John Berry, in "Shaw to Please," was his usual fantastic self. I remember that can of beans being used as a carriage return spring. As you'd expect, the Belfast Triangle plus John were full of similar ingenious ideas. Walt Willis once thought of sprinkling rice grains on freshly inked pages as they emerged from his duplicator, thus preventing offset by separating them. It didn't work out. Probably Madeleine objected to good food going to waste. Don't think that even in that household they'd want their rice puddings flavoured with duplicating ink.

 Quite a coup, getting the Harry Warner article. His "North By Noreascon" was, naturally, first class. But it made me wonder what's happened to all the tapes that have been made at conventions? Where have they all gone? And why isn't there a SF tape fandom nearly as big as a reading fandom? In the old days, with reel-to-reel recorders, there used to be little directories published in fanzines, telling you who had recorders and at what speeds they ran. In some circles it was thought of as the Coming Thing -- in the Gernsbackian future, all SF fans would correspond by tape.

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Ned Brooks, Newport News, Virginia
 Hilarious article by John Berry. The typewriter with the carriage driven by the weight of a can of beans was a re-invention of the original Remington carriage drive -- instead of a spring it had a weight in a cord, and in fact several typists suffered injuries to their toes when the cord broke.

 I guess I must be slow -- until I saw George Flynn's letter in the M19 lettercol it never occurred to me that the title Mimosa was chosen because the zine was originally printed by mimeo. But I think 'Printosa' sounds silly -- the current version appears to be printed by what is technically called 'lithography', so perhaps you should change the title to 'Lithium'...

{{ Is that your way of saying we need to get more happy? Actually, our method of reproduction has nothing to do with the name we chose. (How's that for an out-of-context line?) Mimosa was named after the ubiquitous tree that populates the South. }}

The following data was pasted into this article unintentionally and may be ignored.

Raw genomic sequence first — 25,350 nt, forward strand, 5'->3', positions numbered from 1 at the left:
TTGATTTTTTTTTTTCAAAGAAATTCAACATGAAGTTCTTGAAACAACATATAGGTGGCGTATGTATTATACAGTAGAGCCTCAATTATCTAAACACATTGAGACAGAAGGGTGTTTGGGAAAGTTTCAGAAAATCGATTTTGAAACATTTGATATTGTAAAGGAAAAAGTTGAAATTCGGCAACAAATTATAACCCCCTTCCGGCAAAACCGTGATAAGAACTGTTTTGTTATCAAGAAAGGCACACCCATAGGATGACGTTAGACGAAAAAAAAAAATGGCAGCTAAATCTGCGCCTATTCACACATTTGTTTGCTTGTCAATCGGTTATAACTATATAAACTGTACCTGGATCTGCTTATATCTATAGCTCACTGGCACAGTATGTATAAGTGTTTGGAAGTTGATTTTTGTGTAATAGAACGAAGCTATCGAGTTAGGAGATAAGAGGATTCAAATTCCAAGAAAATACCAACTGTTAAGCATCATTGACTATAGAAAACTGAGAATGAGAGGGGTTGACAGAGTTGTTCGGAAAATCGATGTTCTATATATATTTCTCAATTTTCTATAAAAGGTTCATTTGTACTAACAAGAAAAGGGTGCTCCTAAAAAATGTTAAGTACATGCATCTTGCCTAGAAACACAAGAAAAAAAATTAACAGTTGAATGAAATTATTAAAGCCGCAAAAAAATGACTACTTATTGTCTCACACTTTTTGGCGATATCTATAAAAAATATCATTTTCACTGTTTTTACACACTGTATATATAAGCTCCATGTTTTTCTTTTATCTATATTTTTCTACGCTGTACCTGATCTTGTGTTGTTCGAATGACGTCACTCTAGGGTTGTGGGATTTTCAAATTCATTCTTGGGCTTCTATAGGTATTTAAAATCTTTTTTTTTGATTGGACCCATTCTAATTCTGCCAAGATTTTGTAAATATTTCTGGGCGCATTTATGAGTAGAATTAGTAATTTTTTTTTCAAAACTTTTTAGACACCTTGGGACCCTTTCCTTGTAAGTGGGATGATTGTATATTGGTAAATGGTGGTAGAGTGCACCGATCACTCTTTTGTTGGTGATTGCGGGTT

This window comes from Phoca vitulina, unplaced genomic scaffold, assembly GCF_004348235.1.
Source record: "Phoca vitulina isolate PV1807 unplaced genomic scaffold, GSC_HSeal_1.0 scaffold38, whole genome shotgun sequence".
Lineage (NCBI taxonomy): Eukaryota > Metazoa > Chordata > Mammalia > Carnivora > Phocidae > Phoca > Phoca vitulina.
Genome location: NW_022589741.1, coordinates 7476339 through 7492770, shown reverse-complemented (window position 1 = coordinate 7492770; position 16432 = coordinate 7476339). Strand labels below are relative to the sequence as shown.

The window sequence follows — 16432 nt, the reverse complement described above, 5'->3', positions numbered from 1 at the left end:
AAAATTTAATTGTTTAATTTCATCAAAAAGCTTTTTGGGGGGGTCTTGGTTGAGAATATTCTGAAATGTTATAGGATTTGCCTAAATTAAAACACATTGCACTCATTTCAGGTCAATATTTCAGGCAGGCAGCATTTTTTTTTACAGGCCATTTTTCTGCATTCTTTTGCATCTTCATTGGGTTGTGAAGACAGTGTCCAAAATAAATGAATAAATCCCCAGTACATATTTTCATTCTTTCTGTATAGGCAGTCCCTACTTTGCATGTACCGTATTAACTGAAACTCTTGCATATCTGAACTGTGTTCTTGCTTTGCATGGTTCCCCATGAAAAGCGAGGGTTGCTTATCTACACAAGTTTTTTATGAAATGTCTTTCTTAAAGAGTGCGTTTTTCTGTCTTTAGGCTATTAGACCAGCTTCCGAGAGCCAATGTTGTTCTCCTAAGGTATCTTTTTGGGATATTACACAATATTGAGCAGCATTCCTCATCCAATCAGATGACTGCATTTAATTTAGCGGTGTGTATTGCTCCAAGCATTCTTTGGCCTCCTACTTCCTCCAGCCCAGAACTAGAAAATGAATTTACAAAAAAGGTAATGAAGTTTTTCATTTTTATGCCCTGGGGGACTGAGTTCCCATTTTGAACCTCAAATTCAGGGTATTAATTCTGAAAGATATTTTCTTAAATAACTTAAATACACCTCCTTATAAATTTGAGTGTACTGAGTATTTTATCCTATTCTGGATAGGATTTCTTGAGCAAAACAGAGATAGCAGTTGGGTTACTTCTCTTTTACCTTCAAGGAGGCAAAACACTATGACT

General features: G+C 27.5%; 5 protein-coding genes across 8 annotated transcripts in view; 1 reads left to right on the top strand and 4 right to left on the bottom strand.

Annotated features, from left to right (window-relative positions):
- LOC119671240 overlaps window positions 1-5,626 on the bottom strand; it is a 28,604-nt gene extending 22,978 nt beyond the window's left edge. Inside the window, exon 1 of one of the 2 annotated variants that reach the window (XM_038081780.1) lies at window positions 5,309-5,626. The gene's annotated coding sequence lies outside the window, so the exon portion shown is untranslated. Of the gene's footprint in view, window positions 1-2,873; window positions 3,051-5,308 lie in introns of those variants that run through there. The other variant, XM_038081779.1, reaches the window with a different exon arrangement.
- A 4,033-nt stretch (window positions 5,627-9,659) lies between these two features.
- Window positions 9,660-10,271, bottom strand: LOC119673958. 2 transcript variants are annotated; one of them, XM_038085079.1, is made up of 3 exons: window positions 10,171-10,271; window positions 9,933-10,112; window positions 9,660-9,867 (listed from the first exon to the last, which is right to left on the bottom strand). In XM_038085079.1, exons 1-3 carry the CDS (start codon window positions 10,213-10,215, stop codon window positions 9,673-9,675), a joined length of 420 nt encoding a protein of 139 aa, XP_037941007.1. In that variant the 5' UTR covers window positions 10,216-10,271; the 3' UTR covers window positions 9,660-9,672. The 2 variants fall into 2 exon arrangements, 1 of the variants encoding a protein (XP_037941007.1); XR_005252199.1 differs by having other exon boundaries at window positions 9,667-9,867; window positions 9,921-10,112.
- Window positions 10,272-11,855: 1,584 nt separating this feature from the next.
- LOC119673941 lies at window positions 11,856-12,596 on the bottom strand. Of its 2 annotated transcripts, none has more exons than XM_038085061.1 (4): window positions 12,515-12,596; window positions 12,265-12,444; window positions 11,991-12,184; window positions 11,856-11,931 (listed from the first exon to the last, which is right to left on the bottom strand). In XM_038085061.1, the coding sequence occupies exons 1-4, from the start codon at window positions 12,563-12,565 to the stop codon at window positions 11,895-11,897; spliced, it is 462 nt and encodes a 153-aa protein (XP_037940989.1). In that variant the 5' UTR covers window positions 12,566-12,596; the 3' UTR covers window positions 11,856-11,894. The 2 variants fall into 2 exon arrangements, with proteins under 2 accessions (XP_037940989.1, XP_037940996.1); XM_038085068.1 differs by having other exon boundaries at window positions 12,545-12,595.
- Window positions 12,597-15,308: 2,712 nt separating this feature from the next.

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Ken Lake, Thornton Heath, United Kingdom
 Another unusual fannish cover, delightful but enigmatic, set me up to be perplexed by your Opening Comments: why should anyone, walking downhill for ten minutes, need a 'rest stop'? Then I recalled an American tourist fly-driving through the English countryside: finding himself in urgent need of a toilet, he finally found a country hotel and dashed in demanding the 'rest room'. Said the bemused receptionist, "Oi'm sorry, zur, we don't 'ave one o' they -- but you can go in the lounge if you loike."

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Terry Jeeves, Scarborough, North Yorkshire, United Kingdom
 Your visit to San Francisco reminded me of our own experiences in that lovely city in 1982. We stayed in the Yerba Buena Hotel at the foot of Powell Street and it was a dump. The corridors were narrow and dingy, with boarded off windows to keep out burglars. Our room window gave a delightful view of the side alley where the garbage cans were loaded and unloaded throughout the night.

 Just across the main road was a fire station which had a four-appliance turnout every couple of hours between dawn and dusk. Perhaps there was a City Ordinance against fires during daylight hours. One advantage, indeed the only one, was the fact that the hotel was quite near the transport centre at the foot of Powell Street. In the morning we foolishly breakfasted in the hotel, along with several helpings of Japanese tourists. Naturally, the cook was overwhelmed. Somehow, one meal got misplaced out of order and from then on, everyone got part of what the next in line had ordered.

{{ In our Opening Comments in M19, we had mentioned our displeasure with the Granada Motel. On the other hand, we were very pleased with The Monticello in San Francisco, and would gladly both stay there again and recommend it to others. It was also located very near the cable car turnaround at the end of Powell Street, but there must have been another City Ordinance in effect because there were no fire engine disturbances whatsoever. }}